Why, yes. As a matter of fact, Coral Castle is one of New Times' favorite South Florida attractions!
Turns out Shaw, too, feels strongly about Edward Leedskalnin's unfinished Homestead monument to the woman who broke his heart.
"I obsessed over it!" Shaw says and then proceeds to relate how, years ago, bandmate Cody Blanchard turned her on to the 1980s TV series In Search of..., which he owned on VHS. "They did a whole thing on Coral Castle, and that was like 14 years ago, and I became so obsessed with it" — so much so that when the Clams finally played Miami years later, they crammed in a day trip. "It is amazing that they still have not 100 percent proven how he cut and moved all the coral and the bedrock," Shaw marvels.
If there's one thing that can be proven, it's that Shannon and the Clams — Shaw (vocals, bass), Blanchard (vocals, guitar), Nate Mahan (drums), and Will Sprott (vocals, keyboards) — are among the hardest-working bands in the industry, a quartet whose tenacity and energy is something to be admired. The band has spent the past year dominating stages around the globe, headlining shows, playing music festivals, and, most recently, supporting Greta Van Fleet on the fall leg of the March of the Peaceful Army Tour.
Now Shannon and the Clams are set to stomp through the swamps of South Florida once again, this time when they open for the Black Keys and Modest Mouse on the latter's Let's Rock Tour, which is set to stop at the BB&T Center November 5.
Note to the uninitiated: To experience Shannon and the Clams live is to be #blessed by the patron saints of doo-wop garage punk. If you were one of the lucky weirdos who witnessed the quartet's joyful, booze-infused consecration of Churchill's Pub in 2016, you could probably attest to remaining in a super-rad, technicolor perma-dream ever since.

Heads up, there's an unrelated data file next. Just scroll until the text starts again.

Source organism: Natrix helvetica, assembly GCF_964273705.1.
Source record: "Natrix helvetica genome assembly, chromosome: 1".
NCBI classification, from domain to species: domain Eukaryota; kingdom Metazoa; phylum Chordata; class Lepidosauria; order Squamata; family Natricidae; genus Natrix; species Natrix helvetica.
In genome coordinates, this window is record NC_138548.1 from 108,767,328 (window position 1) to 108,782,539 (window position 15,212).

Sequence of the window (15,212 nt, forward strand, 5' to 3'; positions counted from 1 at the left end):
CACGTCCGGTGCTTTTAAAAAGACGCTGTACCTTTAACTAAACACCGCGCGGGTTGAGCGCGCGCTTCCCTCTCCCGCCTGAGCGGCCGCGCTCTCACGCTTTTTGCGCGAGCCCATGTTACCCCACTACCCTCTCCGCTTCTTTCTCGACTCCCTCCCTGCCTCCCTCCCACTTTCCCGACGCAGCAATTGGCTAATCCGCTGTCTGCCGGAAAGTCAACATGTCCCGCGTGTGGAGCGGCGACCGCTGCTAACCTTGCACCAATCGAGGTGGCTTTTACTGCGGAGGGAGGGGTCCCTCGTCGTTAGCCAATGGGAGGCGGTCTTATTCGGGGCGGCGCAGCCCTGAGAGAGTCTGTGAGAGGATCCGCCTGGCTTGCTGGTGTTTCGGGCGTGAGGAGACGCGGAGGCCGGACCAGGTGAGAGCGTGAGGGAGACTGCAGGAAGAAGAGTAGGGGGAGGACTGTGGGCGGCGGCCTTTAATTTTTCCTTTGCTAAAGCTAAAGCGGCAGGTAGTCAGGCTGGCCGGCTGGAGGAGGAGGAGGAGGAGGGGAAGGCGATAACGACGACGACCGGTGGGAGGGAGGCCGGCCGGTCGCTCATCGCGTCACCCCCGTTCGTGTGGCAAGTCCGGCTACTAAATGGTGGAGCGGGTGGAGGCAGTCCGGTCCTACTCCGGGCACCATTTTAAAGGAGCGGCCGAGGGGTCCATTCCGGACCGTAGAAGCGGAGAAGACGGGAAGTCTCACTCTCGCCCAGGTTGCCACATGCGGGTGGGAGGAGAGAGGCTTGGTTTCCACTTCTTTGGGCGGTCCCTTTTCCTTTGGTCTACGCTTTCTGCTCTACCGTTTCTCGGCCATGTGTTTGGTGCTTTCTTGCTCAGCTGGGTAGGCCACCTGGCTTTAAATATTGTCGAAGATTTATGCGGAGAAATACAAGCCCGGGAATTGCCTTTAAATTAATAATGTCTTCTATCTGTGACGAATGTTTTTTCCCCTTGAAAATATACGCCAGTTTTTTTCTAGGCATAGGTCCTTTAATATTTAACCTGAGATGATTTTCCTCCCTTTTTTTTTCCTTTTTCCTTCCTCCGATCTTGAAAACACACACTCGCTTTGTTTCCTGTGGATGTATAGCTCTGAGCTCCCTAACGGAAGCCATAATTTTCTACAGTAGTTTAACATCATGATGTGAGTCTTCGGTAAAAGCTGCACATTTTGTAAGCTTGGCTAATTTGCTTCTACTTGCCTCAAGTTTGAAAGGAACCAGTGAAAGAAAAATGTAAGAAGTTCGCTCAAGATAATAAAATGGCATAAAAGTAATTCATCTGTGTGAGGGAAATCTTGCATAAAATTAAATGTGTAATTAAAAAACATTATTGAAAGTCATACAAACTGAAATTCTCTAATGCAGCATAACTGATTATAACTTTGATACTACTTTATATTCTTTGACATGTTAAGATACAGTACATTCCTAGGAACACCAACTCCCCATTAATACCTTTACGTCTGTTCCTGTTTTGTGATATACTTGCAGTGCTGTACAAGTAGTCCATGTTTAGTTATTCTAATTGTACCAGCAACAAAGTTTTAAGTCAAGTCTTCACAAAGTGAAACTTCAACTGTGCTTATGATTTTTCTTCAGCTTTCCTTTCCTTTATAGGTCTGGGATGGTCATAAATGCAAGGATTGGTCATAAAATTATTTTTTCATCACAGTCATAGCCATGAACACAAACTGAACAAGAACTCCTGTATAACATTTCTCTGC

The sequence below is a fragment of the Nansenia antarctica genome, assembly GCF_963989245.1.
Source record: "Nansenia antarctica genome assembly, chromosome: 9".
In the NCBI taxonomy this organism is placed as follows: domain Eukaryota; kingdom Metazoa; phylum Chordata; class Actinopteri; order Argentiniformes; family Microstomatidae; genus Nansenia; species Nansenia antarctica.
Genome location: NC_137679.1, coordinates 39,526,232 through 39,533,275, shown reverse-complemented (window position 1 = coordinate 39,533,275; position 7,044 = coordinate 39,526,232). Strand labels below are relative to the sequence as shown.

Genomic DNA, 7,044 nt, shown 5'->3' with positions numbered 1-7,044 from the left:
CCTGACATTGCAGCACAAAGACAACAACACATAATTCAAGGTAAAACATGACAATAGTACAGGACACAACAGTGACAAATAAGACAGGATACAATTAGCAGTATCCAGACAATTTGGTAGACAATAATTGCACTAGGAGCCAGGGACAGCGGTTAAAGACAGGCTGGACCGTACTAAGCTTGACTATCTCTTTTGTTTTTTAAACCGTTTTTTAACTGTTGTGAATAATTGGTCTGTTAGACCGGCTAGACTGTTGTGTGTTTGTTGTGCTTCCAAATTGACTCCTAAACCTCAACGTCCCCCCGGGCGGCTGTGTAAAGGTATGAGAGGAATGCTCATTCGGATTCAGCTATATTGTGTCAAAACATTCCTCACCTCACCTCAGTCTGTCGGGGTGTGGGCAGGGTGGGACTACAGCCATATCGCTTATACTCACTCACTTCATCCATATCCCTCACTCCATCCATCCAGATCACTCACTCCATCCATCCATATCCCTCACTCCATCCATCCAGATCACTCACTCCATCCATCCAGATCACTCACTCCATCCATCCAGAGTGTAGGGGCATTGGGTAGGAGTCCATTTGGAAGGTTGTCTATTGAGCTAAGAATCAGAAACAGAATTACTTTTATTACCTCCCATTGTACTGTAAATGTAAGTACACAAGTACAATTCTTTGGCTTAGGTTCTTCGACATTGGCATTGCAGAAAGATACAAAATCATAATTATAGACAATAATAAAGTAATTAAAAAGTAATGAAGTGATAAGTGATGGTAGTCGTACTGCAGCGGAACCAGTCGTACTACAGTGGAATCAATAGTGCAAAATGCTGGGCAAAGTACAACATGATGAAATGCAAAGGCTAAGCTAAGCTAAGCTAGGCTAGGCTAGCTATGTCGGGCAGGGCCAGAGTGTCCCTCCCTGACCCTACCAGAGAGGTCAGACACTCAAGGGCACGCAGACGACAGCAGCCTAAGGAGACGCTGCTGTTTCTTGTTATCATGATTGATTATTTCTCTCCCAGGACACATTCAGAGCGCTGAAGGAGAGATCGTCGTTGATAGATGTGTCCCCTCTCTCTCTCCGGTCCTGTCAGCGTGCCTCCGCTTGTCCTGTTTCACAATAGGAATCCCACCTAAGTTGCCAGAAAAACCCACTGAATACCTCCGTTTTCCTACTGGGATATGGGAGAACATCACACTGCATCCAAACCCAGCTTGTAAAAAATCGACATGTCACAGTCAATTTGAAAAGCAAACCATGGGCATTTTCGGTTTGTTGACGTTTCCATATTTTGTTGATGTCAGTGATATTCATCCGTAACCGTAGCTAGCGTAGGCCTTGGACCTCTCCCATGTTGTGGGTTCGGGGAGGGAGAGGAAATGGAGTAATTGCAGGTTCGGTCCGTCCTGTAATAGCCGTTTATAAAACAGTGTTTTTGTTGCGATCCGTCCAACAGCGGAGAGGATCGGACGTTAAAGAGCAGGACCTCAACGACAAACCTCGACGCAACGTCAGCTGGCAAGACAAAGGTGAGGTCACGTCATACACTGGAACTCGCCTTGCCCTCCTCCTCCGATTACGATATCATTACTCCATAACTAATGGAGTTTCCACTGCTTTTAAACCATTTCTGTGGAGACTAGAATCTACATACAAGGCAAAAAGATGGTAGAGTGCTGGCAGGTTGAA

Growing up in Northern California, the Napa native had to overcome motherly doubt in order to pursue music.
"She asked to play instruments in after-school music several times; I wouldn’t let her because I thought she didn’t show enough interest," Shaw's mom, Glenna C. Hepner, told Tidal in an interview last year.
"I was begging her for years," a baffled Shaw tells New Times. "My brothers always got to play — she never gave me a chance. She doesn't remember that at all. She's like, 'I don't know why I didn't...'
"Her perspective on male and female roles is kind of interesting," Shaw continues, citing her own Mormon upbringing. "It's like kind of a feminist perspective, but there's some internalized misogyny in there too. I was always like, 'Why couldn't I play?' and she's like, "You didn't need it. You're a confident woman and you didn't need the crutch of an instrument. You don't need special things from Mom and Dad. You're good. Your brothers are the ones who need a little bit more encouragement and help."
Determined, Shaw eventually picked up the bass and taught herself how to play when she was 25.
"[My mom] figured I would figure it out myself and pull myself up by my own bootstraps," Shaw theorizes in retrospect. "And in a way that's true — she was right. It really hurt my feelings growing up, and that made me kind of bitter as a young adult... I did teach myself. I have worked so crazy hard, and I have always been the kind of person where if someone tells me I can't do something or I shouldn't do something, it makes me obsess and it's the only thing I want to do."